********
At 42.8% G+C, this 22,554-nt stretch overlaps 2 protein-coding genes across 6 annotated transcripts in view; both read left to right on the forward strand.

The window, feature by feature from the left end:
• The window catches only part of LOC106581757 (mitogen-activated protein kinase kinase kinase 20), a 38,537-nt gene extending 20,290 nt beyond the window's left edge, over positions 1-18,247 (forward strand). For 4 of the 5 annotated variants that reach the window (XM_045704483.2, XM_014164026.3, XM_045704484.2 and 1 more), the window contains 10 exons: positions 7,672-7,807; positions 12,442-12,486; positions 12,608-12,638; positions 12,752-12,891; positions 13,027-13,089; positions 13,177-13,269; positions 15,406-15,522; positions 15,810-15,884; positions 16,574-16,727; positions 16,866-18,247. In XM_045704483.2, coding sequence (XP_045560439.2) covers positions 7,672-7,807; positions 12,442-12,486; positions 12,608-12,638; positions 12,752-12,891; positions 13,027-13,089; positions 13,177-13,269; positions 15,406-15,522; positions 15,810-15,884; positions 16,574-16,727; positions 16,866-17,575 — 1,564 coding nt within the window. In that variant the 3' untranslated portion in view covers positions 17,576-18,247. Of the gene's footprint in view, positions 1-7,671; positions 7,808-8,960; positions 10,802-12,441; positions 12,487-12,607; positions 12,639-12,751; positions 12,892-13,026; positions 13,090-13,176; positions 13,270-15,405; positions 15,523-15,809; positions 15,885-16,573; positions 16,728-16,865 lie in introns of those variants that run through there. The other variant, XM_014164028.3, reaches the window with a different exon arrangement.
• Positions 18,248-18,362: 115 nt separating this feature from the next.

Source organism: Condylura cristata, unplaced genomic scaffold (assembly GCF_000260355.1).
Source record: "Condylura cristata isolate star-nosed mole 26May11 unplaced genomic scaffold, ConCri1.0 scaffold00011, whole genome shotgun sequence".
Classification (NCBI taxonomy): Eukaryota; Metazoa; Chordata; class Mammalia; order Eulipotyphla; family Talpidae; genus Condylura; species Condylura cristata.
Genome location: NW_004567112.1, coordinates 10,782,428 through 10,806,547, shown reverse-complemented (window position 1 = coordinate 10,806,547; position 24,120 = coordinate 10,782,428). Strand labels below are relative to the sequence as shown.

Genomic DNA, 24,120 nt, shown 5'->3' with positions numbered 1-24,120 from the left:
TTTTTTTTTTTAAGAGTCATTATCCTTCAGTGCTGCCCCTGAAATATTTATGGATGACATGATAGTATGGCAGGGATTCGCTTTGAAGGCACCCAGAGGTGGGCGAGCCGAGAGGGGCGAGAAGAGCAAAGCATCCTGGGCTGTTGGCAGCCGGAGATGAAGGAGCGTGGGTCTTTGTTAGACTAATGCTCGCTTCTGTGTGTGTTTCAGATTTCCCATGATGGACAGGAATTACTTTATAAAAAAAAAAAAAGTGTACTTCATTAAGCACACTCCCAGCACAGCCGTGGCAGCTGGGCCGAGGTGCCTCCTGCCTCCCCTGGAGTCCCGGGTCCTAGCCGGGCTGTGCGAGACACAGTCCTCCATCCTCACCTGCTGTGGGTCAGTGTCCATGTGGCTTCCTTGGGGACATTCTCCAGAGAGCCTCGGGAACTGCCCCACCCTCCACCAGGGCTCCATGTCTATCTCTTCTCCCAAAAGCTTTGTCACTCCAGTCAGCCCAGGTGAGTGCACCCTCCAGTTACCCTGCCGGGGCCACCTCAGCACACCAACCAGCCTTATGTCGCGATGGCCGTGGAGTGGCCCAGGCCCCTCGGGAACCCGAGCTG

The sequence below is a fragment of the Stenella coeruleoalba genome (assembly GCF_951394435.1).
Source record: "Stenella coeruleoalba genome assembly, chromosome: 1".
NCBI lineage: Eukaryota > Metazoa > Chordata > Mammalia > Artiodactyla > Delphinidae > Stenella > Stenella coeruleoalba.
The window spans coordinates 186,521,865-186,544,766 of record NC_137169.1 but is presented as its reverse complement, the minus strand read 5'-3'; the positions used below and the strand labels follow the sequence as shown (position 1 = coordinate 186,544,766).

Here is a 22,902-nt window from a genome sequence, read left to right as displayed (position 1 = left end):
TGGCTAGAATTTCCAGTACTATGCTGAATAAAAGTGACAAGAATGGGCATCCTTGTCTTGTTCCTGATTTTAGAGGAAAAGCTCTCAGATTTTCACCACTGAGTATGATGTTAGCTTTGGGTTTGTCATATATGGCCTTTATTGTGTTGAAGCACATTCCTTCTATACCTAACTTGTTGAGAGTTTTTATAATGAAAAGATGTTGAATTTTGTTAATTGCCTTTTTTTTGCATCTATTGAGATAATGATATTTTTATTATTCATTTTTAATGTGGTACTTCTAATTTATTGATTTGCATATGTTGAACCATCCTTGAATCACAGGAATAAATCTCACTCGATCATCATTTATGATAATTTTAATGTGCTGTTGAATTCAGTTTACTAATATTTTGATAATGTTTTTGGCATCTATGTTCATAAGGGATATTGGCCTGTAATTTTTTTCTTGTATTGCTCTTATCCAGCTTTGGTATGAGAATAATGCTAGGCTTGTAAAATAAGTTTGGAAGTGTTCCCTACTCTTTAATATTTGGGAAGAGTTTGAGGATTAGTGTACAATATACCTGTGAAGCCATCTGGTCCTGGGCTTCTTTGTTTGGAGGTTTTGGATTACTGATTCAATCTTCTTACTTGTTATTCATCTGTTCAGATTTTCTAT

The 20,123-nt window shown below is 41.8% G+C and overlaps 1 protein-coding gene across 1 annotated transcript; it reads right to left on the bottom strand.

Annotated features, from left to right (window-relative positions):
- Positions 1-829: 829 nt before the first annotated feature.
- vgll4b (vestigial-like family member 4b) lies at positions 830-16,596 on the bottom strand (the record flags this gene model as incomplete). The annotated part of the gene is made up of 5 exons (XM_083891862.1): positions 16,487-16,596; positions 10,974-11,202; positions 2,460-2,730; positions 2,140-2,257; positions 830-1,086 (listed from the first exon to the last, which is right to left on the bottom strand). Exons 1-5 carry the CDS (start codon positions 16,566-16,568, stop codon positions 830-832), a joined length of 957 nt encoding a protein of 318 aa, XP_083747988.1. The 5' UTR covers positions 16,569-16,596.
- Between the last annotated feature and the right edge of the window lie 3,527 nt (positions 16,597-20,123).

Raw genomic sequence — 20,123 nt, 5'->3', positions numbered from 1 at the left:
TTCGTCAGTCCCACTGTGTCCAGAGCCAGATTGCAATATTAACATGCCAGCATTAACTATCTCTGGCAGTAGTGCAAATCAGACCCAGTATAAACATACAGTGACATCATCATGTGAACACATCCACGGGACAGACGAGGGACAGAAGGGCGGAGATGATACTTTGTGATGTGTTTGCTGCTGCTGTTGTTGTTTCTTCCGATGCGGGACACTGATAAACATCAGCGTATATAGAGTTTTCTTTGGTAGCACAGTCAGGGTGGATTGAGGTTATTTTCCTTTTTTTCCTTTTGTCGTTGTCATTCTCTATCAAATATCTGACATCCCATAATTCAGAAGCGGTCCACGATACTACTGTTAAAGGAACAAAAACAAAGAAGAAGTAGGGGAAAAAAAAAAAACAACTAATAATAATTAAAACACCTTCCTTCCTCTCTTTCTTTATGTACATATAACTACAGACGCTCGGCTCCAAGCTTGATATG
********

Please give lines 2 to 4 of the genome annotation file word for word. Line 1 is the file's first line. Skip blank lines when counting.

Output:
The window, feature by feature from the left end:
• The window catches only part of LOC106581757 (mitogen-activated protein kinase kinase kinase 20), a 38,537-nt gene extending 20,290 nt beyond the window's left edge, over positions 1-18,247 (forward strand). For 4 of the 5 annotated variants that reach the window (XM_045704483.2, XM_014164026.3, XM_045704484.2 and 1 more), the window contains 10 exons: positions 7,672-7,807; positions 12,442-12,486; positions 12,608-12,638; positions 12,752-12,891; positions 13,027-13,089; positions 13,177-13,269; positions 15,406-15,522; positions 15,810-15,884; positions 16,574-16,727; positions 16,866-18,247. In XM_045704483.2, coding sequence (XP_045560439.2) covers positions 7,672-7,807; positions 12,442-12,486; positions 12,608-12,638; positions 12,752-12,891; positions 13,027-13,089; positions 13,177-13,269; positions 15,406-15,522; positions 15,810-15,884; positions 16,574-16,727; positions 16,866-17,575 — 1,564 coding nt within the window. In that variant the 3' untranslated portion in view covers positions 17,576-18,247. Of the gene's footprint in view, positions 1-7,671; positions 7,808-8,960; positions 10,802-12,441; positions 12,487-12,607; positions 12,639-12,751; positions 12,892-13,026; positions 13,090-13,176; positions 13,270-15,405; positions 15,523-15,809; positions 15,885-16,573; positions 16,728-16,865 lie in introns of those variants that run through there. The other variant, XM_014164028.3, reaches the window with a different exon arrangement.
• Positions 18,248-18,362: 115 nt separating this feature from the next.